Calligraphy – a comprehensive guide

Hi, everyone! Today I’m going to be talking about a new hobby I found; calligraphy. Calligraphy can be made with any writing utensil ranging from a pencil, a ballpoint pen, or a brush pen designed for calligraphy. I’m going to be talking about all the different places that you can find calligraphy writing utensils and why I like calligraphy. I’ll also tell you why calligraphy is useful in your day to day life. The best part is that I’ll be sharing some products in the calligraphy field.

OK, let’s begin. You may be wondering what exactly is calligraphy, and why you should try it. Well, calligraphy is a fancy form of writing generally practiced with a brush pen. There is also faux calligraphy that is made with a regular pen. Calligraphy is pretty much a fancy form of cursive writing or lettering where you apply a heavier force on the downstroke to create an interesting effect.  Calligraphy has been rising all over the place, especially on Pinterest. I suggest you look it up.

Calligraphy can also be called hand lettering, brush lettering, or brush calligraphy. Basically, there are tons of names for the same thing. Calligraphy has lots of uses. It’s an ornate writing method that can be used day to day. That’s why I suggest getting a brush pen as this will be less time consuming than faux calligraphy.

Calligraphy can be used to write quotes or label the front of a letter to send in the mail. Calligraphy can also be used as a form of basic writing, as all it is is a fancy cursive font with dips and such. Just be careful that if you’re writing with calligraphy as a form of writing that you know how much your pen bleeds…

I was very into calligraphy a while ago, but for some reason, I never blogged about it. Well, I found that calligraphy utensils can be found anywhere. You can use a pen for something called faux calligraphy, which technically isn’t the same thing but produces the same results. You just need to write the letters in cursive, then thicken the down strokes.

This was what I’de been using for a while before I found alternatives. I found gel pens and multi-liners work best. But my favorite pen for this is my trusty Uniball pen. You can find it here if you want to try calligraphy at a lower price via faux calligraphy. These are also great all around pens, and art pens, so I suggest getting these anyways. I prefer them to multi-liners, but you can also use these Copic multi-liners that I want to try or these Pigma Microns that come with a brush pen for the later step. I suggest getting the Pigmas as they have a brush pen. (and a brush wanna be)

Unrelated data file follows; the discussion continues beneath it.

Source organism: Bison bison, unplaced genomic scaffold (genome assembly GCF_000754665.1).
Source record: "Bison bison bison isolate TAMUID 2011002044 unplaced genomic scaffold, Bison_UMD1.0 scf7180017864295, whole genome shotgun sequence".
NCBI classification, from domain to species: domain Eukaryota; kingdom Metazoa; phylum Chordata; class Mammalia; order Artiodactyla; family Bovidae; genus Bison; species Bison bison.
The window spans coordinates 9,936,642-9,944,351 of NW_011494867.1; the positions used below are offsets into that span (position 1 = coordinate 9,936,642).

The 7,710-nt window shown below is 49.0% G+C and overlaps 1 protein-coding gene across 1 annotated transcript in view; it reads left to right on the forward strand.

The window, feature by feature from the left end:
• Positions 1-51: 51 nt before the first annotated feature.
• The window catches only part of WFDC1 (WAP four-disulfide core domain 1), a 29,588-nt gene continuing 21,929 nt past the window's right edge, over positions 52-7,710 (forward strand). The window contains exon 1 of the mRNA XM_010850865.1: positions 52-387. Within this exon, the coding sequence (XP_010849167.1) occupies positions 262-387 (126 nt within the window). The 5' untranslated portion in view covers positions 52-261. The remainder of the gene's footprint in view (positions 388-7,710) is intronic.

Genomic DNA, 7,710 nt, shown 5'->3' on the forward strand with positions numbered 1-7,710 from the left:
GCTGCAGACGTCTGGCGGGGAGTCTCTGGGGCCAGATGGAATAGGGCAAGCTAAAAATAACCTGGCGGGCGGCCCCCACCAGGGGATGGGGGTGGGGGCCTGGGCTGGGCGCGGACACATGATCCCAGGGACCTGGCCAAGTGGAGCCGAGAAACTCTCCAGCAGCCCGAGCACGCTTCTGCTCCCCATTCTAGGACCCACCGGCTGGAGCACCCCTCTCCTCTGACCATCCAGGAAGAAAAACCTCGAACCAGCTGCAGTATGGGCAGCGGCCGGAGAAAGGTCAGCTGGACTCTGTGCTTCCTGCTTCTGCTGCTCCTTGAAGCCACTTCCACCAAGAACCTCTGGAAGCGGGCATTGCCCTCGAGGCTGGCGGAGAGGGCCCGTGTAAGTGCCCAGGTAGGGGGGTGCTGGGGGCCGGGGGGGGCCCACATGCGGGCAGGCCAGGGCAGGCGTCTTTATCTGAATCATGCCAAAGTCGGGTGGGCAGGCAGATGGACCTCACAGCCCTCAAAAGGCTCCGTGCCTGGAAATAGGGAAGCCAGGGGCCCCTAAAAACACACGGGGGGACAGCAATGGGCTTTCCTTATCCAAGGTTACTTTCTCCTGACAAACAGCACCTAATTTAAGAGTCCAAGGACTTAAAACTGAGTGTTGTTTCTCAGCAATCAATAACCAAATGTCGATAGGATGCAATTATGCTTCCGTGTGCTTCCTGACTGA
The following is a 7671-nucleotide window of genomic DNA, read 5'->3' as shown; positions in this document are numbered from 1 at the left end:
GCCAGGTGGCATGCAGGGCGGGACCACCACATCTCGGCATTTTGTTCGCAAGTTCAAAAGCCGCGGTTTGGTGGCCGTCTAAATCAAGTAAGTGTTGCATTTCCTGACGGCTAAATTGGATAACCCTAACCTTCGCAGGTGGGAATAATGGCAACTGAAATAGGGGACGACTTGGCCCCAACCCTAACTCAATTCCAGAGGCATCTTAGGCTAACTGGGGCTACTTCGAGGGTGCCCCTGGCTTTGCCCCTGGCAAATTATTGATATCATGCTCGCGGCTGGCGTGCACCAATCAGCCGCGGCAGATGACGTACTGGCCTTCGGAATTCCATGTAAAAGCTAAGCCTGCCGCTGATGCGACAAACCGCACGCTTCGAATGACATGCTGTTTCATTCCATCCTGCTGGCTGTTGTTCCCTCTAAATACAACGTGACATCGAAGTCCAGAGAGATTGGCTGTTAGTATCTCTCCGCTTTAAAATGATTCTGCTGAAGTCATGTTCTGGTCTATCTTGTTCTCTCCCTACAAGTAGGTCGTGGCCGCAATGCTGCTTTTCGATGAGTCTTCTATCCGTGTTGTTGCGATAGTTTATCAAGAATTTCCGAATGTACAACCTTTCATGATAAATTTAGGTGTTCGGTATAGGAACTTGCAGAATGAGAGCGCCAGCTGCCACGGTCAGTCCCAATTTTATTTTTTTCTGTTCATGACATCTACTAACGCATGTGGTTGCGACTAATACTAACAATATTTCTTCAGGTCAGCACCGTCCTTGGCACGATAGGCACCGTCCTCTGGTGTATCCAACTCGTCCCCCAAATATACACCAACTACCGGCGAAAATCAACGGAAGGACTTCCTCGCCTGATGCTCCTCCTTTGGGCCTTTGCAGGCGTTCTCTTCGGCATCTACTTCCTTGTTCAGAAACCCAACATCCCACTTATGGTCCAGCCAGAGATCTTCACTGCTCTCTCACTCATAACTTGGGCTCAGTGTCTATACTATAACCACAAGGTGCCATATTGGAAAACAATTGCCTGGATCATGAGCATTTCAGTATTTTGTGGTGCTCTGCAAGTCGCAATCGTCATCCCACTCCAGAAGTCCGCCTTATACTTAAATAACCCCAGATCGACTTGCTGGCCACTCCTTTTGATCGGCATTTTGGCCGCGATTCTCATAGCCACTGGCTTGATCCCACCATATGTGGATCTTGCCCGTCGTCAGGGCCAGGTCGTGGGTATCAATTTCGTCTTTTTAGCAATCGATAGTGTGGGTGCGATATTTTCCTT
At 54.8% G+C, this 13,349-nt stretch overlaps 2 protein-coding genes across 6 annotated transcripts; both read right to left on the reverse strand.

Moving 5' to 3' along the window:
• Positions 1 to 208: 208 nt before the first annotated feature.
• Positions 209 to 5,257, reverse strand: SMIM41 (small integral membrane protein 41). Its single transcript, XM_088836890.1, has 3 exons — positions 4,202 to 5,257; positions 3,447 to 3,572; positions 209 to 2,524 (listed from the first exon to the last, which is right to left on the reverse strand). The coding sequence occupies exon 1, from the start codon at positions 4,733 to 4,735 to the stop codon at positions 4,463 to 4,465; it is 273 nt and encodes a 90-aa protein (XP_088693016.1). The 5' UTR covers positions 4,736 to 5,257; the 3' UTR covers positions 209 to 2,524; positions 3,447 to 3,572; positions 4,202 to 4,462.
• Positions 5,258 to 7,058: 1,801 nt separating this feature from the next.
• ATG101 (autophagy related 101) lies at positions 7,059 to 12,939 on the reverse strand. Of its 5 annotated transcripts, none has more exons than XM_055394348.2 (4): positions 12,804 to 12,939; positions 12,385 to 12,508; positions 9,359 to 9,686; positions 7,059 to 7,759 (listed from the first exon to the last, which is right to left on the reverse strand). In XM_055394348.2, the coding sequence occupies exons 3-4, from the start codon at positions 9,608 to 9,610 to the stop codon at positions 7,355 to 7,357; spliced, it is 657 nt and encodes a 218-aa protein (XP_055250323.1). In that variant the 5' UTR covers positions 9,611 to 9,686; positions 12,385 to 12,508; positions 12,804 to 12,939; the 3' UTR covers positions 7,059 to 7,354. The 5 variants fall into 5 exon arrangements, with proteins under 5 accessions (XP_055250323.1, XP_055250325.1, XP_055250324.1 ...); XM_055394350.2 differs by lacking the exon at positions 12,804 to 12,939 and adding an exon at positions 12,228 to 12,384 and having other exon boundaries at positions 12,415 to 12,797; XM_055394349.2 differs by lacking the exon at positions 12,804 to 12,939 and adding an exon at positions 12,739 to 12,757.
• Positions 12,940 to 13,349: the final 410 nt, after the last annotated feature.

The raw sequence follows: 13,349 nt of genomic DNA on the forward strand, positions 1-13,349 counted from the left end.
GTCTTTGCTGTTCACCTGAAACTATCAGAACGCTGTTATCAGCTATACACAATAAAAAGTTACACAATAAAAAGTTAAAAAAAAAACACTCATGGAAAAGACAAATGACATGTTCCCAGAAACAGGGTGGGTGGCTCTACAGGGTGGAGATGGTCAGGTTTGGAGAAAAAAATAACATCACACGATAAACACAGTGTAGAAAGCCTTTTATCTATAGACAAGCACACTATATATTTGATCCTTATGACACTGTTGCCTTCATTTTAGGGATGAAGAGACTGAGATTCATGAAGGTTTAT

For brush calligraphy, I found a brush pen set I already owned, but I didn’t expect it. I found some sharpie fabric markers with brush pens. I was looking at the price on Amazon, they’re so much cheaper than actual brush pens! They’re really great, and luckily they don’t bleed. You can try them out here. These sharpies are other ones that aren’t fabric markers, and ones that I don’t have, but I think they’re a cheap price so I may pick them up. If you’re interested, find them here.

Now, for the fun part. The actual brush pens. The other day my friend saw my calligraphy talent and dropped a Copic marker in my hands. I immediately loved it. I will say, though, it’s hard to control the thickness as the brush is really soft. But you do get used to it, and when you do, they produce better results than the Sharpies. (although it’s easier to control the sharpies)

The Copics are expensive, but I love them. However, they bleed so much, it makes me sad. 😦 The copics also have a highlighter on the other end, which makes them even more desirable. But, the price is sky high. This 12 box is currently over $60! And this 72 box is over $200 dollars! However, a multi-liner brush is only $5. Find it here. Or the $10 gassenfude here.

I really want to try Tombow pens. I’m not sure if I ever will, but they look so good. They don’t bang your buck as much as Copics, and they look great. It’s $12 for 10 in a basic set, or $15 in a bright set. The bright set is here and the basic set is here.

In conclusion, I love calligraphy because of its wonderful look and effect. I sincerely think you should try it out, and purchase some of the products in this post. If you do, please tell me in the comments how you like them! I hope to so some of your wonderful designs soon.


One thought on “Calligraphy – a comprehensive guide

Leave a Reply

Fill in your details below or click an icon to log in: Logo

You are commenting using your account. Log Out /  Change )

Google+ photo

You are commenting using your Google+ account. Log Out /  Change )

Twitter picture

You are commenting using your Twitter account. Log Out /  Change )

Facebook photo

You are commenting using your Facebook account. Log Out /  Change )

Connecting to %s